Figure 2. Microsoft revenue growth by product

The standout here is Xbox software, which Microsoft has broken out from Gaming for the first time, showing 21% y/y growth. This chart also shows the strength of Microsoft’s core application suites, with the enterprise edition of Office 365 up 42% y/y and Dynamics 365 up 69% y/y.

A company that’s shifting its revenue model from perpetual licenses to subscriptions typically sees revenues decline, as the one-time revenue influxes derived from huge one-time license deals are chopped up into smaller subscription revenue streams. That’s not the case with Microsoft, however, as its “365” subscriptions are powering revenue growth without seeing too much revenue bleeding from perpetual licenses.

Earnings continue to expand

For a company of Microsoft’s size, revenue growth is almost meaningless unless it’s also accompanied by profit expansion. Microsoft doesn’t fail to deliver in this area either.

Figure 3. Microsoft earnings performance

Microsoft posted $6.6 billion of net profit in the quarter, up 16% y/y. This translates to EPS of $0.84, which handily beat analyst consensus of $0.72, as reported by Reuters. Evidently, analysts weren’t expecting any growth year over year.

The growth in earnings is a function of both its top line growth as well as the naturally greater profitability of subscription-based software, a tailwind that Microsoft will carry at its back for the foreseeable future. The subscription model brings in far more revenue over the long term than a perpetual license, even if it hurts cash intake in the short term.

Once a customer is locked in on Office or Dynamics, unless a competitor comes in and offers a vastly greater deal, that customer is likely billable revenue for life. And this recurring revenue stream is almost pure profit – it costs nothing additional to provide Office 365 to the incremental customer beyond the nearly inconsequential hosting costs of that customer’s data.

Free cash flow also increased 10% in the quarter to $10.3 billion, much higher than GAAP earnings.

How should investors react?

Microsoft’s post-earnings lift seems to be just the beginning. Enthusiasm for the company has returned and it’s not likely to cool down anytime soon. A long position entered now, while it may not earn the fantastic double-digit gains of SaaS startups and recent IPOs, is a relatively safe bet.

Aside from Microsoft’s core financial results showing top and bottom line growth, another equally important point of discussion is the fact that Microsoft has crossed the $20 billion cloud run rate for the first time, and it continues to grab more and more share.

This cloud run-rate is approximately double the cloud run rates of the likes of Oracle and Salesforce (NYSE:CRM). While it’s true that these companies are much smaller than Microsoft, Microsoft’s larger market cap is also supported by its more diversified mix of businesses. Though its consumer division is no longer a star, and the Windows OEM business isn’t the growth monster that it used to be, Windows is still the dominant operating system and the business is producing massive profits for the company overall.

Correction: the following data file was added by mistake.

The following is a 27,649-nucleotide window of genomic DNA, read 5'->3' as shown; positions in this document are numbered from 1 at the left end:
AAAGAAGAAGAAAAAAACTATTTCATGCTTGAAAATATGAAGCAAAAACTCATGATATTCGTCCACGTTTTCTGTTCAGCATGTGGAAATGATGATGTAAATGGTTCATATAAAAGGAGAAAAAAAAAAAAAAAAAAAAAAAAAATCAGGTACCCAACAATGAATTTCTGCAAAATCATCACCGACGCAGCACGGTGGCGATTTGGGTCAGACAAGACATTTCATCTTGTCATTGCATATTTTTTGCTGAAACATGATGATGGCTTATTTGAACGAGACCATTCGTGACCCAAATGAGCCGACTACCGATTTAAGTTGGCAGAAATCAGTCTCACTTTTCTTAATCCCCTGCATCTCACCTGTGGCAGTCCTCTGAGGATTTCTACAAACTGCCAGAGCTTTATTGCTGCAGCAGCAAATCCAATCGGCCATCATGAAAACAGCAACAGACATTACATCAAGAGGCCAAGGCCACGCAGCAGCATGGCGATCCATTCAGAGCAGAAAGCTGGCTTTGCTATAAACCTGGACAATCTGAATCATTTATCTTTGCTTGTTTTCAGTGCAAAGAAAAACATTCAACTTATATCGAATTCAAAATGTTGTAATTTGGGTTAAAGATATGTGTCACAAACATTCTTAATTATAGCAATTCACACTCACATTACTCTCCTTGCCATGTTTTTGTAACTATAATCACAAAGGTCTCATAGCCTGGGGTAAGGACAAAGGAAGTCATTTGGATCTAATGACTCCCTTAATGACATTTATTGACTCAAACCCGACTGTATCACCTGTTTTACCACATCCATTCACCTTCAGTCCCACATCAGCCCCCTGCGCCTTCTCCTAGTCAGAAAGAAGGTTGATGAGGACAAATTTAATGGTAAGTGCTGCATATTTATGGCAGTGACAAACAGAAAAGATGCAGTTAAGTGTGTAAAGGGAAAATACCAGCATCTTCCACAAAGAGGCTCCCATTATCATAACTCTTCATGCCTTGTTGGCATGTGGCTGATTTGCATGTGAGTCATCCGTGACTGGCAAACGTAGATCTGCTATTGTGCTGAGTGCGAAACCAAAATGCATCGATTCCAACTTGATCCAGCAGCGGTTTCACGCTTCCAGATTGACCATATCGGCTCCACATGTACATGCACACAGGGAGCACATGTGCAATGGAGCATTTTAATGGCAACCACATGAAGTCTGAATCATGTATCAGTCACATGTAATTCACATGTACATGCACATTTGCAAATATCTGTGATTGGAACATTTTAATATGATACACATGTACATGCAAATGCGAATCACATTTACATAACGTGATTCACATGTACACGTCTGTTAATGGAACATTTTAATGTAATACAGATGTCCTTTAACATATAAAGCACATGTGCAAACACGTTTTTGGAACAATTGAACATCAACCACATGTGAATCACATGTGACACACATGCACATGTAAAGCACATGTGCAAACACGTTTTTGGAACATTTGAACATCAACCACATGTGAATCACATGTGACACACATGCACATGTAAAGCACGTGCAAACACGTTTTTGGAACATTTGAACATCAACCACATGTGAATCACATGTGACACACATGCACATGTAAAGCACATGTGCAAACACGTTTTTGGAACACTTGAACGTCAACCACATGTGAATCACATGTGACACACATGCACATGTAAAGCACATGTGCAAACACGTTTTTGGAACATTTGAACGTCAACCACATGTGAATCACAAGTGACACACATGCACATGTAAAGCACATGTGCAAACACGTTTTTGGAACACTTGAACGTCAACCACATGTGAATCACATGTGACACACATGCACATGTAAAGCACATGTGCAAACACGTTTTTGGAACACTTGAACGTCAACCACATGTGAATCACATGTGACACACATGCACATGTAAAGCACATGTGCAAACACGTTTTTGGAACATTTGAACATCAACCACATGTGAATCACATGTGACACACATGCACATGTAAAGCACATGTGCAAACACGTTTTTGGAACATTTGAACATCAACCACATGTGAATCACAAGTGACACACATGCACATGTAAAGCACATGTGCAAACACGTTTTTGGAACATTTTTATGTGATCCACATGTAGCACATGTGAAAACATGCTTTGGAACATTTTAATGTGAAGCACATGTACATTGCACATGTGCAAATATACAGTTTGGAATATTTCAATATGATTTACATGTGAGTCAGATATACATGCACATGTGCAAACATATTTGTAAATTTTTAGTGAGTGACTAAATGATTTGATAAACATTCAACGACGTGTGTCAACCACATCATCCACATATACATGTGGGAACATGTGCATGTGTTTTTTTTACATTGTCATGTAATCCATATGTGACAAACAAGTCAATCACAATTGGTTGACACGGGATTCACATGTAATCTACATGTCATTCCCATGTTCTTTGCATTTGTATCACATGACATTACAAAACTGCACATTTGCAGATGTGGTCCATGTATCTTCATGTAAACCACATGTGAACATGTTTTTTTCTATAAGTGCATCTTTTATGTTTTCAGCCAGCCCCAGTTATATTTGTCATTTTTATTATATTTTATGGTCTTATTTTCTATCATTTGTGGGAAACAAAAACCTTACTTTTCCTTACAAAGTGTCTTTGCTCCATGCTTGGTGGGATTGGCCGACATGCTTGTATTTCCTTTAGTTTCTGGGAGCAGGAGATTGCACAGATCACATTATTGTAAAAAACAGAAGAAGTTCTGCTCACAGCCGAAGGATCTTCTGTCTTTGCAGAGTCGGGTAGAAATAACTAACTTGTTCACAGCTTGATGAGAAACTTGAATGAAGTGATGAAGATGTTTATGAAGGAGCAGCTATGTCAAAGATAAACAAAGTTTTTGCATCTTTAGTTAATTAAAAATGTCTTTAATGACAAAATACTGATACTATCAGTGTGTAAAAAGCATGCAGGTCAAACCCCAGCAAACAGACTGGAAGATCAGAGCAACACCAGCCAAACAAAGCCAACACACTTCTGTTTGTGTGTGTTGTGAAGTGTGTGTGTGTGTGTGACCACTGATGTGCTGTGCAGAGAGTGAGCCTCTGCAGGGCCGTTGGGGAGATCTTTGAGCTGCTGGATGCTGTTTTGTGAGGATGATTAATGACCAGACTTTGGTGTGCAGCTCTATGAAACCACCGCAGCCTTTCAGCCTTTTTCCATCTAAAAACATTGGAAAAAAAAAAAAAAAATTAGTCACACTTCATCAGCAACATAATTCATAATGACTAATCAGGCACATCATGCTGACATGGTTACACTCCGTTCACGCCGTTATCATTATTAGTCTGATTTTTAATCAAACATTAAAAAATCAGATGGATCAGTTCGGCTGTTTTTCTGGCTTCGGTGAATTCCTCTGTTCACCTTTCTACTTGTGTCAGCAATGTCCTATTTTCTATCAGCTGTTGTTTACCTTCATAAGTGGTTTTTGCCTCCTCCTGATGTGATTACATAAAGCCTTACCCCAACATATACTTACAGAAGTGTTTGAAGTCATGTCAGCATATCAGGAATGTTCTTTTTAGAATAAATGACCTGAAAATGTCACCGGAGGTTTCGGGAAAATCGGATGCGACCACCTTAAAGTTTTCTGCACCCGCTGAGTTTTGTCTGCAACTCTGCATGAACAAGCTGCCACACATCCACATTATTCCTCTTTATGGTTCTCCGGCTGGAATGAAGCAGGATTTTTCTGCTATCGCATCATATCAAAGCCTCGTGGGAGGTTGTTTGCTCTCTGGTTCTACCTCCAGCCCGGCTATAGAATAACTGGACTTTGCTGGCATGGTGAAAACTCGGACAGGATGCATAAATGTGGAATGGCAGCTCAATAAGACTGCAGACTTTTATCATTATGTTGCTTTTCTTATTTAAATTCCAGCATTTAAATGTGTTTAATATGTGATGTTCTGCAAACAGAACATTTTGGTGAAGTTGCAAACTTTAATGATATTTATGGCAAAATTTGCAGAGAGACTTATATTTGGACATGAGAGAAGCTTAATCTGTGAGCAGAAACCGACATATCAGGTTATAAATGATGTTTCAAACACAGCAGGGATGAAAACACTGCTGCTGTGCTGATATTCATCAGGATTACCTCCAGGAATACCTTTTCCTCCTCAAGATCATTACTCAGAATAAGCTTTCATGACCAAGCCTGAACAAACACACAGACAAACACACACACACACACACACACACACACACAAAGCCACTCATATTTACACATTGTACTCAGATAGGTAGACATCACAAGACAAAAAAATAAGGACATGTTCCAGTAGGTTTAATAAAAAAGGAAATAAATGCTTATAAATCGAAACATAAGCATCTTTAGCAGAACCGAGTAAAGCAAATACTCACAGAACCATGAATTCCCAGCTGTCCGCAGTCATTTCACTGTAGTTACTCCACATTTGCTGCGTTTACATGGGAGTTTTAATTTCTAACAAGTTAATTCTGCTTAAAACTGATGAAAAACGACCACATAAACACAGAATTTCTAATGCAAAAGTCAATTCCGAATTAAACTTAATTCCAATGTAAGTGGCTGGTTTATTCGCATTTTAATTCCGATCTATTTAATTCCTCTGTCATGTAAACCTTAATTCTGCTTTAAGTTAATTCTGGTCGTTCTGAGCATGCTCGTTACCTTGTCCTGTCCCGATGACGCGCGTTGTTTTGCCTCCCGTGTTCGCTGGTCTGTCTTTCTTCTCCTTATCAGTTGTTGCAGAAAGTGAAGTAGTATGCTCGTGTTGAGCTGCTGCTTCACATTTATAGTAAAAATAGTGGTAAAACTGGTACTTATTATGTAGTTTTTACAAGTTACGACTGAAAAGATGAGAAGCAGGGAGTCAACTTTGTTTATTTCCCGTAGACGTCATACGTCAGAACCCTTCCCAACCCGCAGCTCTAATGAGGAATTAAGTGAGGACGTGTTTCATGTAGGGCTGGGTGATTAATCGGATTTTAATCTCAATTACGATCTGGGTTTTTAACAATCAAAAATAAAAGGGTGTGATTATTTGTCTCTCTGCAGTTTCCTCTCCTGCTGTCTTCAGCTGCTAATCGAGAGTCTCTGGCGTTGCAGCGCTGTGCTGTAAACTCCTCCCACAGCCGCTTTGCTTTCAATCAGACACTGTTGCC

These steady, legacy businesses are providing strong cash streams for Microsoft to invest in expanding its cloud strength as well as develop new technologies in its more recent initiatives, such as augmented reality and artificial intelligence. It’s a recognized thought leader in these new fields, and any breakthroughs in the coming years will provide additional avenues for growth.

In addition, Microsoft’s newer cloud app products have garnered much industry acclaim, solidifying its place in the enterprise IT world. Multiple Microsoft products have earned the Leader distinction from Gartner, the leading software industry analyst, including Microsoft’s Power BI product (edging out over BI competitors Tableau (NYSE:DATA) and Qlik (NASDAQ:QLIK)). Dynamics CRM also shares the Leaders quadrant with longtime leader Salesforce Sales Cloud, and Microsoft SharePoint is a Leader in Content Services.

It’s easy to grasp the picture: Microsoft dabbles in many fields, and in each of these fields, it’s generally in a leading position. The continued profitability of legacy divisions, growth in cloud acclaim, and relentless pursuit of next-gen technologies further propel Microsoft’s path to $1 trillion. It’s hard to envision a scenario in which this doesn’t happen. With double-digit revenue and earnings growth, a $1 trillion market cap would be fully supported by earnings (a 40x multiple to estimated FY18 earnings, as previously discussed).

Stay long on Microsoft and use any pullbacks in the wider market to add to your position. If there’s one company that’s sure to keep barreling forward, it’s this one.

Disclosure: I am/we are long ORCL.

I wrote this article myself, and it expresses my own opinions. I am not receiving compensation for it (other than from Seeking Alpha). I have no business relationship with any company whose stock is mentioned in this article.